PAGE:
Got a sweet tooth? Yearning for those bad old days of Starbucks Frappuccinos and chocolate candy bars on the road?

I’m so glad to tell you that you can get your (natural) sugar fix in a completely non-allergenic way... no gluten, no casein, no soy – and that’s not all! Enjoy Life has created a yummy and sweet trail mix that is not only Kosher certified but also contains no wheat, dairy, peanuts, tree nuts, sesame, fish, shellfish, sulfites or eggs. And believe it or not, it still tastes great.

What can you look forward to? Cranberries!!!!! Apricots!!!!!!! Pineapple!!!! Pumpkin Seeds!!!! Sunflower Kernels!!!!

A handful of this certified gluten free Beach Bash mix will not only make your day, it can continue doing so over the course of a longer trip without refrigeration thanks to a shelf life of approximately 6 months!

If you eat one handful of the Beach Bash mix (approx ¼ cup) you are actually eating:

• 130 calories
• 4g protein
• 9g sugars
• 13g carb
• 0 cholesterol

Based on my experience, one handful alone will give you enough sweetness to buzz happily through your morning without yearning to eat the whole bag in one sitting.

Oh, and check this out... Enjoy Life has an outstanding ingredient glossary that tells you more about their products right here than most companies ever do!

Turkey Jerky

Turkey Jerky really takes me back... When H and I first started dating years and years ago, he played keys and guitar for a great local band that started doing big things around the country. During our first year together they toured the United States in a passenger van four times! Thanks to the need to stop for snacks a lot on these long road trips, before one tour they decided to make their own homemade beef jerky. I can still remember how long it took to marinate the meat and dry it... the delicious scent wafting throughout their entire apartment building. My mouth waters just remembering the amazing flavor of that homemade jerky (a project never repeated, for whatever reason).

Needless to say, I’ve got a soft spot for jerky.

Here are a few great reasons for you to love jerky too! Shelton's Turkey Jerky comes from free range turkeys that are raised without antibiotics. High in protein and with almost no carbs or saturated fat, a little jerky will give you the mild salt fix you’ve been craving without adding too much sodium to your diet.

If you eat one package of Turkey Jerkey (equivalent to ½ oz) you will essentially be eating:

• 50 calories
• 9 g protein
• 1g carb
• 0 g saturated fat
• 125 mg sodium

By the way, Shelton’s Poultry offers a whole range of gluten free products definitely worth sampling!

Tiger's Milk Bar - Protein Rich

Styling themselves America’s Original Nutrition Bar, my favorite Tiger’s Milk Bars have been around since the 1960s! Containing 16 vitamins and minerals and 9 – 10g of protein in any of their King Size varieties, Tiger’s Milk bars have a lot of nutrition to offer. Yes, they are highly processed. But if you can stomach that (forgive the pun), a normal 35g bar will provide you with an excellent source of B vitamins in addition to magnesium, vitamin C and iron.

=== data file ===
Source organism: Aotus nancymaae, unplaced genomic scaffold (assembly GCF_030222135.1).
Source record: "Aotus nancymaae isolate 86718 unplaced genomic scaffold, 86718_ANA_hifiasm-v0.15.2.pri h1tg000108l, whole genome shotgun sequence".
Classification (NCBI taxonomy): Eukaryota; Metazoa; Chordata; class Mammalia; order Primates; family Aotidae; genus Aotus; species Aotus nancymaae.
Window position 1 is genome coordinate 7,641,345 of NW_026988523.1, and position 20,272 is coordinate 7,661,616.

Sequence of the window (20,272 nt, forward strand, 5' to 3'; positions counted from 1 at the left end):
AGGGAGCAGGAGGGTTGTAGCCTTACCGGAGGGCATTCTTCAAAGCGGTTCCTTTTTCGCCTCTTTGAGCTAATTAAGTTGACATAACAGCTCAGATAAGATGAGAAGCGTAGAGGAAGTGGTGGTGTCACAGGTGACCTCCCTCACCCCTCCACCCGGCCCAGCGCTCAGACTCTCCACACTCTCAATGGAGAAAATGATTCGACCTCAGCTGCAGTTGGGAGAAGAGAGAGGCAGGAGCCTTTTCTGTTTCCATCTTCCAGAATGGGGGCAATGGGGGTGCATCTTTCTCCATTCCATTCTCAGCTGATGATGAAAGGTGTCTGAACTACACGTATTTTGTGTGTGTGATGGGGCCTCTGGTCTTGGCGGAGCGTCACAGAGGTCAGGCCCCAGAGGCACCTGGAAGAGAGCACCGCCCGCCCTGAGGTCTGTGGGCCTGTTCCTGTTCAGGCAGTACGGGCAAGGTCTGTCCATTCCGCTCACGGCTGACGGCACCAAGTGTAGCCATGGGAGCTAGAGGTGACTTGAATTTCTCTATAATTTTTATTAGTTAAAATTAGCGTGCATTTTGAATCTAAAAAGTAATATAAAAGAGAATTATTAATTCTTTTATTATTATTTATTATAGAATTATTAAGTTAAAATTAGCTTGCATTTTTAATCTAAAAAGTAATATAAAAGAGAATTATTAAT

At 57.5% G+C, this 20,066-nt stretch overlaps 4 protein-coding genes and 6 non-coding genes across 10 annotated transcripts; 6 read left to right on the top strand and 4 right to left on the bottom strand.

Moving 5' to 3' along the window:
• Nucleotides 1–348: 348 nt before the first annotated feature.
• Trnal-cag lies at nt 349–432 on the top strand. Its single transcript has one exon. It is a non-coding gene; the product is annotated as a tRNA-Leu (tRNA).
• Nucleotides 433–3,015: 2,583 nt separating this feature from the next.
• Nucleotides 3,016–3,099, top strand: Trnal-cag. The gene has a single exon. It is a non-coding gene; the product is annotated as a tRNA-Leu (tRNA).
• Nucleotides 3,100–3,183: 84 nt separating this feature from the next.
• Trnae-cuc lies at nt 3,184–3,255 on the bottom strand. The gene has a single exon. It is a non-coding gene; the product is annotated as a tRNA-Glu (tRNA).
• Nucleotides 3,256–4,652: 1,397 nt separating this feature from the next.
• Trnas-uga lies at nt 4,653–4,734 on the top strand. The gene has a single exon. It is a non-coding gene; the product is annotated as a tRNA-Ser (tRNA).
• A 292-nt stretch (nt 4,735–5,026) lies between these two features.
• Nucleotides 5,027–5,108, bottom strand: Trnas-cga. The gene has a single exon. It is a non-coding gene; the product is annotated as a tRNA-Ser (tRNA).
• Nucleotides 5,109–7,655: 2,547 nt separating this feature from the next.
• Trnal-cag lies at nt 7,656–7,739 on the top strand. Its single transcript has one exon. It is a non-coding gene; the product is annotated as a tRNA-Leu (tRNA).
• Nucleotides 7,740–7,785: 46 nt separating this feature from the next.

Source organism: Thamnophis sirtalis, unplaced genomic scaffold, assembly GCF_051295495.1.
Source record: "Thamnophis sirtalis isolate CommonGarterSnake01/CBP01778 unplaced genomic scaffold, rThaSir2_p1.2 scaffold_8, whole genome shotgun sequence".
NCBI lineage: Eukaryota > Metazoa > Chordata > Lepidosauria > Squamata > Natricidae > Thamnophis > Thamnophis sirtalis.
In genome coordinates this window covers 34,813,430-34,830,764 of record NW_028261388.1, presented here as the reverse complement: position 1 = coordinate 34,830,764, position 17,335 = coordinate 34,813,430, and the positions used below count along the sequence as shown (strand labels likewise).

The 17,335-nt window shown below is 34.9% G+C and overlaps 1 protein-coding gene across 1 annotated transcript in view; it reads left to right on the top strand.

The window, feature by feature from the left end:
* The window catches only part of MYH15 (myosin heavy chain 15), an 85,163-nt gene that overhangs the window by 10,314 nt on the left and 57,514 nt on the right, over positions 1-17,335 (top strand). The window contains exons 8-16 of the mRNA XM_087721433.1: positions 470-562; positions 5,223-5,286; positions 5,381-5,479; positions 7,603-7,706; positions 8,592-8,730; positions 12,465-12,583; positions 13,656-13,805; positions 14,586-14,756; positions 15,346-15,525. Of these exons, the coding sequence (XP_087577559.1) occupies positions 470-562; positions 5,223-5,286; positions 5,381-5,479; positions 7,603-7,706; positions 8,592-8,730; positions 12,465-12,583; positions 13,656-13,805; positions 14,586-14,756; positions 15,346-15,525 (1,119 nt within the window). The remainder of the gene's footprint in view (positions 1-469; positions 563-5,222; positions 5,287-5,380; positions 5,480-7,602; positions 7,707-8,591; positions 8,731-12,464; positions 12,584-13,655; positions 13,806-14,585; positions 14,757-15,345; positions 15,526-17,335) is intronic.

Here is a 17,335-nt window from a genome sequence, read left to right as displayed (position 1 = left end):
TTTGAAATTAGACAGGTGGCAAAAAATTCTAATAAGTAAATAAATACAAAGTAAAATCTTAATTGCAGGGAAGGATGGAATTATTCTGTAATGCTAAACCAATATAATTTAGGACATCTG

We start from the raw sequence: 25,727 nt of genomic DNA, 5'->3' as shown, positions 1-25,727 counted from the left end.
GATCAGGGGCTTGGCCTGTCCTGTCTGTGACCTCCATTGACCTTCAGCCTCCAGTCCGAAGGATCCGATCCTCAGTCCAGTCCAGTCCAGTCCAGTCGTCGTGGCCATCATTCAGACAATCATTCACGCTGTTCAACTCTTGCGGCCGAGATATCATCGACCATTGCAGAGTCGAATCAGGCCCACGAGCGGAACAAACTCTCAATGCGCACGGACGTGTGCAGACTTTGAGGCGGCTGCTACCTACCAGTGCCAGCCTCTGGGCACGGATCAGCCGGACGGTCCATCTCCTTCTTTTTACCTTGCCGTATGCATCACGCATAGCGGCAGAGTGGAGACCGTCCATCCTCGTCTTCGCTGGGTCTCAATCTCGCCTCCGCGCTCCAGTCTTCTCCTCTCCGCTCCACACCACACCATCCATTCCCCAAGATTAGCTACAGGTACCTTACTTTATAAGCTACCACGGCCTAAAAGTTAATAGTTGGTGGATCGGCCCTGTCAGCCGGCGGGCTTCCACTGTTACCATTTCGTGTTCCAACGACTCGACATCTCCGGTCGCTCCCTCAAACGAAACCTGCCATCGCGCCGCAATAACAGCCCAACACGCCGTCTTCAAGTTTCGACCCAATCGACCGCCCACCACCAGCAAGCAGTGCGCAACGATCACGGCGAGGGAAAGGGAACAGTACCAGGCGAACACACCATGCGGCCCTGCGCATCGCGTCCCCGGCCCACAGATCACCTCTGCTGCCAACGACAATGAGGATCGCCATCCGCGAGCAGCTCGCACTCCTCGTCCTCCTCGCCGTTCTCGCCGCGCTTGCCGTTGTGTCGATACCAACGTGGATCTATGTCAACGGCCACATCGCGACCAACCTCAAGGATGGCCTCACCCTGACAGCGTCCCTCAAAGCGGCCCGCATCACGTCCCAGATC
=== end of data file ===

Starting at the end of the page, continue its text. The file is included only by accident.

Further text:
If you eat one normal size Tiger's Milk Bar, you are actually eating:

• 140 calories
• 6g protein
• 18g carbohydrate
• 13g sugars
• 0 cholesterol
• 60 mg sodium

Thanks to the high carbohydrate content, allow myself one of these delicious bars a day. They are the perfect boost when my blood sugar has dropped and it is going to take a good 30 minutes or more to either find or cook a healthy gluten free meal.

In-N-Out Hamburger: Flying Dutchman or Protein Style

Photo by Doreen Orion
I really debated with myself over whether or not to add hamburgers to my healthy gluten free snack food list. On the one hand, what is a road trip throughout California without eating at least one In-N-Out hamburger? On the other hand, we’re still talking about ground up meat that has been processed and handled outside of your own kitchen.

That being said, H and I have always felt that In-N-Out is a food chain that strives for high quality in its handmade food. Using simple ingredients and cooking your order fresh when you are actually at the store both contribute to making this a ‘healthier’ fast food.

To get a gluten free In-N-Out burger you will have to order off of their secret menu. Here are a few options:

Flying Dutchman: Two hamburger patties, two slices of cheese

Protein Style: Served in a lettuce wrap, order it without the special sauce

Animal Style Fries: potatoes fried in gluten free oil (a gf dedicated fryer) with onion and cheese. If you are concerned about cross contamination, get it without the special sauce.

To read an excellent article about this, please click here.

Unfortunately the only nutritional data I could find on In-N-Out hamburger includes both the sauce and the bun, so my information is not as accurate for this one... but,

If you are eating one In-N-Out hamburger, you are sort of eating this:

• 390 calories
• 16g protein
• 39g carbohydrate
• 10g sugars
• 40mg cholesterol
• 650mg sodium

...but not really, since you won’t be having the bun or the sauce. If I can get more accurate information, I will be sure to update this post right away.